Medieval dagger fighting and the icepick grip – a response to Lindybeige





Medieval dagger fighting and the icepick grip – a response to Lindybeige. Image sources used incude Fiore dei Liberi, Codex Wallerstein, Hans Talhoffer, Filippo …

29 thoughts on “Medieval dagger fighting and the icepick grip – a response to Lindybeige

  1. Lucifer's Armoury says:

    also, a knife or dagger can more quickly be drawn in an ice pick grip, as you are not required to bend you hand around to an awkward angle and grab it. you simply have to drop the hand to the knife, and pick it up. if someone was attacking you with a sword or a polearm, you wanted the dagger in your hand in quick time, and you wanted it solid in your hand.

  2. Commissar Raphael says:

    Personal experience with full contact, full speed knife fighting practice: point down is better defensively, but harder to get a kill in with. Point up requires your defense to be a strong offense (attacking the attacking arm, usually), but knife fights are very aggressive and fast paced things, so it's more natural anyway. I prefer point up. Unless we're talking about a karambit. Those things are nasty if you know how to use them.

  3. Petr Mazak says:

    Oh c'mon – give a link to the video you are responding to. Seriously, 2 years passed and I don't see it in suggestions, no I have to go through I-don't-know-how-many Lindibage's videos to find it… 🙁

  4. thedarknightiscoming says:

    There are a few points I don't agree with at all. Stronger muscles used in the Icepick grip (how so?). Major organs from above closer (Except the Heart, the lungs, the liver, the spleen, the kidneys, the bladder and the intestines… only thing missing is the brain). Armor (quick question, historically, have prople generally spent more energy protecting their head and chest or their nether regions?) Also, assuming most fighters would have had some training with a sword, would it have been likely for them to find using a completely different grip for a very similar weapon preferable? Further, is it possible that we have these images because every one assumed that you should already know how to use the other grip and there is no point in making a book about it? It would be like making a book about how to hold a pencil.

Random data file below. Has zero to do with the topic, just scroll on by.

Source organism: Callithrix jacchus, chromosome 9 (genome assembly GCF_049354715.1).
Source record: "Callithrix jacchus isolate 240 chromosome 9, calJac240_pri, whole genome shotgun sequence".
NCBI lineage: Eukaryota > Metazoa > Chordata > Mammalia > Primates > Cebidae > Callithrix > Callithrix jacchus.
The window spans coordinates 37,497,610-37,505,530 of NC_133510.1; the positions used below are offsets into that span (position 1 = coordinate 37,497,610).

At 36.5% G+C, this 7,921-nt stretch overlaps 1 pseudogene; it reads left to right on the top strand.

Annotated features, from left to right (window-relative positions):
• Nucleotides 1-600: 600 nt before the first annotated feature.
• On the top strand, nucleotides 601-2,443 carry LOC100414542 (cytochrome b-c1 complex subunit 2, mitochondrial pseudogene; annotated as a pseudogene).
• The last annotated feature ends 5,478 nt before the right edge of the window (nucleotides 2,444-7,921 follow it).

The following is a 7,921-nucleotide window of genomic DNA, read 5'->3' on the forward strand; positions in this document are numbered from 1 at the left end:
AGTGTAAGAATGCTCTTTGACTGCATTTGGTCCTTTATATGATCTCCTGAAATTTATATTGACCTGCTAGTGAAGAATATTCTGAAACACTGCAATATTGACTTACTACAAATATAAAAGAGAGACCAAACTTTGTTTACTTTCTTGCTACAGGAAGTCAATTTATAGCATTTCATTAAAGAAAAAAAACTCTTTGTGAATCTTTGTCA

5. Rey G says:

    @ scholagladiatoria
    Hey Matt , I believe that you left out a very simple explanation . Where the dagger was customary carried in the day .
    The dress of the period clothing and arms meant that the dagger was carried high on the belt on the strong hand side . Because the sword was always carried on the weak side,(i.e. The most dominant being the left for a right handed person ). It is simply easier to take a reverse grip on your dagger when it's drawn. Since that is the case it goes to say if that's the easiest and strongest grip to get , (and that's the way you have trained) your not going to muck about switching grips .